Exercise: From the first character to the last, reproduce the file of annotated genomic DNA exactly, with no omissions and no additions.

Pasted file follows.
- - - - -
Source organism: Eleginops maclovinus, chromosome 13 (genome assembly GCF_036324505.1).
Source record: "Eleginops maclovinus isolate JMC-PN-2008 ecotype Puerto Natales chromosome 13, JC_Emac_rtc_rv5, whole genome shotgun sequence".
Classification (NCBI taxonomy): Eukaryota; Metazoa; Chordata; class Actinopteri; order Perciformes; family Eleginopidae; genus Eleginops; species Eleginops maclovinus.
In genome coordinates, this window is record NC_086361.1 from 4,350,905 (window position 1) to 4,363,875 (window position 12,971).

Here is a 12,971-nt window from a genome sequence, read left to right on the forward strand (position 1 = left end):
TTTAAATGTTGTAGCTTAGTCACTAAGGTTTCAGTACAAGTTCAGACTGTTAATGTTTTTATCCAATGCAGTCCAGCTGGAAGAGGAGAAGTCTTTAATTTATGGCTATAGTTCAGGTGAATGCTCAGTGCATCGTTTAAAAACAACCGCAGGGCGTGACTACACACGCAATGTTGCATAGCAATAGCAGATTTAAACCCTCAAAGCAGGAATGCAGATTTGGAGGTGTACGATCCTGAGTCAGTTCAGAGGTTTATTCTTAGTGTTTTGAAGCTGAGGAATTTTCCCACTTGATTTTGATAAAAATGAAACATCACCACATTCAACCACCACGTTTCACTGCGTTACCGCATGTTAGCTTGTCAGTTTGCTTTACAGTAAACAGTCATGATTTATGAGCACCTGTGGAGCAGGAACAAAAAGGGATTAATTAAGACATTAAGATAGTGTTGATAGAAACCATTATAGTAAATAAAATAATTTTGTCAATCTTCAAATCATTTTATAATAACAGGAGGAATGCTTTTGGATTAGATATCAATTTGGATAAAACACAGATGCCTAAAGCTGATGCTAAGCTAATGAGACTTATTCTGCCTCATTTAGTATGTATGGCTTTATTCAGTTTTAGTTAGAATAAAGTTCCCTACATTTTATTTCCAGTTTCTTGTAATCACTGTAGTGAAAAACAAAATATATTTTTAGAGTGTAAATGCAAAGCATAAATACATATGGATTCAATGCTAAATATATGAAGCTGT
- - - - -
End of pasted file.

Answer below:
Source organism: Eleginops maclovinus, chromosome 13 (genome assembly GCF_036324505.1).
Source record: "Eleginops maclovinus isolate JMC-PN-2008 ecotype Puerto Natales chromosome 13, JC_Emac_rtc_rv5, whole genome shotgun sequence".
Classification (NCBI taxonomy): Eukaryota; Metazoa; Chordata; class Actinopteri; order Perciformes; family Eleginopidae; genus Eleginops; species Eleginops maclovinus.
In genome coordinates, this window is record NC_086361.1 from 4,350,905 (window position 1) to 4,363,875 (window position 12,971).

Here is a 12,971-nt window from a genome sequence, read left to right on the forward strand (position 1 = left end):
TTTAAATGTTGTAGCTTAGTCACTAAGGTTTCAGTACAAGTTCAGACTGTTAATGTTTTTATCCAATGCAGTCCAGCTGGAAGAGGAGAAGTCTTTAATTTATGGCTATAGTTCAGGTGAATGCTCAGTGCATCGTTTAAAAACAACCGCAGGGCGTGACTACACACGCAATGTTGCATAGCAATAGCAGATTTAAACCCTCAAAGCAGGAATGCAGATTTGGAGGTGTACGATCCTGAGTCAGTTCAGAGGTTTATTCTTAGTGTTTTGAAGCTGAGGAATTTTCCCACTTGATTTTGATAAAAATGAAACATCACCACATTCAACCACCACGTTTCACTGCGTTACCGCATGTTAGCTTGTCAGTTTGCTTTACAGTAAACAGTCATGATTTATGAGCACCTGTGGAGCAGGAACAAAAAGGGATTAATTAAGACATTAAGATAGTGTTGATAGAAACCATTATAGTAAATAAAATAATTTTGTCAATCTTCAAATCATTTTATAATAACAGGAGGAATGCTTTTGGATTAGATATCAATTTGGATAAAACACAGATGCCTAAAGCTGATGCTAAGCTAATGAGACTTATTCTGCCTCATTTAGTATGTATGGCTTTATTCAGTTTTAGTTAGAATAAAGTTCCCTACATTTTATTTCCAGTTTCTTGTAATCACTGTAGTGAAAAACAAAATATATTTTTAGAGTGTAAATGCAAAGCATAAATACATATGGATTCAATGCTAAATATATGAAGCTGT